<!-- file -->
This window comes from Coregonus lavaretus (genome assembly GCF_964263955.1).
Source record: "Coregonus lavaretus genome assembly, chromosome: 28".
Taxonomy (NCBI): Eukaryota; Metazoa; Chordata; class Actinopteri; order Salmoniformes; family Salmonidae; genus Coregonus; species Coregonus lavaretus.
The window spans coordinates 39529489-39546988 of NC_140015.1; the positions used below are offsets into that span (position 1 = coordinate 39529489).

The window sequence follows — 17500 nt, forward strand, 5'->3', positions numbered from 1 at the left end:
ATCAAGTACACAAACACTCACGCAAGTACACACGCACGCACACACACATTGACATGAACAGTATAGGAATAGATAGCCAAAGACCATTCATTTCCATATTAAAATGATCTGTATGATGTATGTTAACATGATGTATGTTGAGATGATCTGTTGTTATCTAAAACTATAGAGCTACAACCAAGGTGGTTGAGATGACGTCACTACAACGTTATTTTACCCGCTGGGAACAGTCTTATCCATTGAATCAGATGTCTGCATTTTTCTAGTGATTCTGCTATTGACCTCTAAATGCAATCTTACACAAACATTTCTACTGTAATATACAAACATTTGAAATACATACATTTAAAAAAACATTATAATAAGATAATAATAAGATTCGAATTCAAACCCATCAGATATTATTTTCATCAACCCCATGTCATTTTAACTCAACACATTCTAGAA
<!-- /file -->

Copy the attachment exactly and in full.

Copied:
This window comes from Coregonus lavaretus (genome assembly GCF_964263955.1).
Source record: "Coregonus lavaretus genome assembly, chromosome: 28".
Taxonomy (NCBI): Eukaryota; Metazoa; Chordata; class Actinopteri; order Salmoniformes; family Salmonidae; genus Coregonus; species Coregonus lavaretus.
The window spans coordinates 39529489-39546988 of NC_140015.1; the positions used below are offsets into that span (position 1 = coordinate 39529489).

The window sequence follows — 17500 nt, forward strand, 5'->3', positions numbered from 1 at the left end:
ATCAAGTACACAAACACTCACGCAAGTACACACGCACGCACACACACATTGACATGAACAGTATAGGAATAGATAGCCAAAGACCATTCATTTCCATATTAAAATGATCTGTATGATGTATGTTAACATGATGTATGTTGAGATGATCTGTTGTTATCTAAAACTATAGAGCTACAACCAAGGTGGTTGAGATGACGTCACTACAACGTTATTTTACCCGCTGGGAACAGTCTTATCCATTGAATCAGATGTCTGCATTTTTCTAGTGATTCTGCTATTGACCTCTAAATGCAATCTTACACAAACATTTCTACTGTAATATACAAACATTTGAAATACATACATTTAAAAAAACATTATAATAAGATAATAATAAGATTCGAATTCAAACCCATCAGATATTATTTTCATCAACCCCATGTCATTTTAACTCAACACATTCTAGAA